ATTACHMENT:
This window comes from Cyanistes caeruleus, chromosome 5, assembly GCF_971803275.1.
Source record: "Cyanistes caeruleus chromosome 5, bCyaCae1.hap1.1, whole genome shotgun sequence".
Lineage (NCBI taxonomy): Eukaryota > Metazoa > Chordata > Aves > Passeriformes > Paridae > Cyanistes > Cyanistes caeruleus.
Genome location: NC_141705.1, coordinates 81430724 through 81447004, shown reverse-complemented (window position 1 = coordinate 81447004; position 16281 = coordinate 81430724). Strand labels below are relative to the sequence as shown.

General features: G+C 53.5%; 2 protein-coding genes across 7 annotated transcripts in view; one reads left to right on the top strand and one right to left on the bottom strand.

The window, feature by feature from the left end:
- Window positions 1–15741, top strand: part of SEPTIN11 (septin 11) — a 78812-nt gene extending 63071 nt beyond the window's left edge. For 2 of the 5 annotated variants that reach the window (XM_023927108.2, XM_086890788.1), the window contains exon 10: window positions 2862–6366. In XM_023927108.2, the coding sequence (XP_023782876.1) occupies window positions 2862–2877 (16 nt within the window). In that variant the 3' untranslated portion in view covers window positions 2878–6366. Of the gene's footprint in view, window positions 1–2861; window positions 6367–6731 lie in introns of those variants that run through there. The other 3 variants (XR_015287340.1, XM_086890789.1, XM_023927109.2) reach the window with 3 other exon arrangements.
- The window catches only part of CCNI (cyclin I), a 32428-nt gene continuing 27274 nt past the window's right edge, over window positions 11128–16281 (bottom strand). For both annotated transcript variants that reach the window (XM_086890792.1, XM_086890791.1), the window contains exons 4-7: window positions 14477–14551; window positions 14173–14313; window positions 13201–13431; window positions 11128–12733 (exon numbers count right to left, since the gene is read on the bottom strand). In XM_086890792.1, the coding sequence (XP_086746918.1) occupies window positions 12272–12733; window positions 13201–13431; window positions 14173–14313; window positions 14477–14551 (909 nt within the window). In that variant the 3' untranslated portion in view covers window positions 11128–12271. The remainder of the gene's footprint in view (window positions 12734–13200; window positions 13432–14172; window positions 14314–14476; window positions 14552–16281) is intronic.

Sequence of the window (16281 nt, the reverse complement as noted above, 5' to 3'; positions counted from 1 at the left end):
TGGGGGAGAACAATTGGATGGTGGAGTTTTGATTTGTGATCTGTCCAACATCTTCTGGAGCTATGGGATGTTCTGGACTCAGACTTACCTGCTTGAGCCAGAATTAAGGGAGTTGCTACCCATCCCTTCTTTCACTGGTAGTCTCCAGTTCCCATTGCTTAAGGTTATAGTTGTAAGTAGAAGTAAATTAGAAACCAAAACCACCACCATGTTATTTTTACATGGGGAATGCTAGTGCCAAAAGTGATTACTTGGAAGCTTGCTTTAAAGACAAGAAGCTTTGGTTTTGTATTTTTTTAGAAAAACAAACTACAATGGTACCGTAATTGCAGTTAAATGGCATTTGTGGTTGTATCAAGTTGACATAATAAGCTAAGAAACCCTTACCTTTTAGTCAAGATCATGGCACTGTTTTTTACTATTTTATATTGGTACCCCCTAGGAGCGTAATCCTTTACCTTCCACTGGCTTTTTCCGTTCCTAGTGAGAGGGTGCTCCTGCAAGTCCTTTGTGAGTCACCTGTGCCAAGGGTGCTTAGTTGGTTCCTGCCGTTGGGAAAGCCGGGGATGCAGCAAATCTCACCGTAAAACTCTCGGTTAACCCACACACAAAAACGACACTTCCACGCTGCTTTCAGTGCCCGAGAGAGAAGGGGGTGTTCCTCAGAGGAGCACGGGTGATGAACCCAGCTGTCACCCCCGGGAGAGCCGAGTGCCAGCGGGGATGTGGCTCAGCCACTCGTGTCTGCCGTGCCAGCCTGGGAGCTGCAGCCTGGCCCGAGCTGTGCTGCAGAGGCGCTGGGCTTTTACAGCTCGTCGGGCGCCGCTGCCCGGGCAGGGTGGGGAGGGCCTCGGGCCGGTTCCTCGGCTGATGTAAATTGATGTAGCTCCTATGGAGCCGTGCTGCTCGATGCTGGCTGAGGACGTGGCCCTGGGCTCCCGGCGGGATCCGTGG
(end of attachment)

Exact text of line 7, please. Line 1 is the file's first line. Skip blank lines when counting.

- Window positions 1–15741, top strand: part of SEPTIN11 (septin 11) — a 78812-nt gene extending 63071 nt beyond the window's left edge. For 2 of the 5 annotated variants that reach the window (XM_023927108.2, XM_086890788.1), the window contains exon 10: window positions 2862–6366. In XM_023927108.2, the coding sequence (XP_023782876.1) occupies window positions 2862–2877 (16 nt within the window). In that variant the 3' untranslated portion in view covers window positions 2878–6366. Of the gene's footprint in view, window positions 1–2861; window positions 6367–6731 lie in introns of those variants that run through there. The other 3 variants (XR_015287340.1, XM_086890789.1, XM_023927109.2) reach the window with 3 other exon arrangements.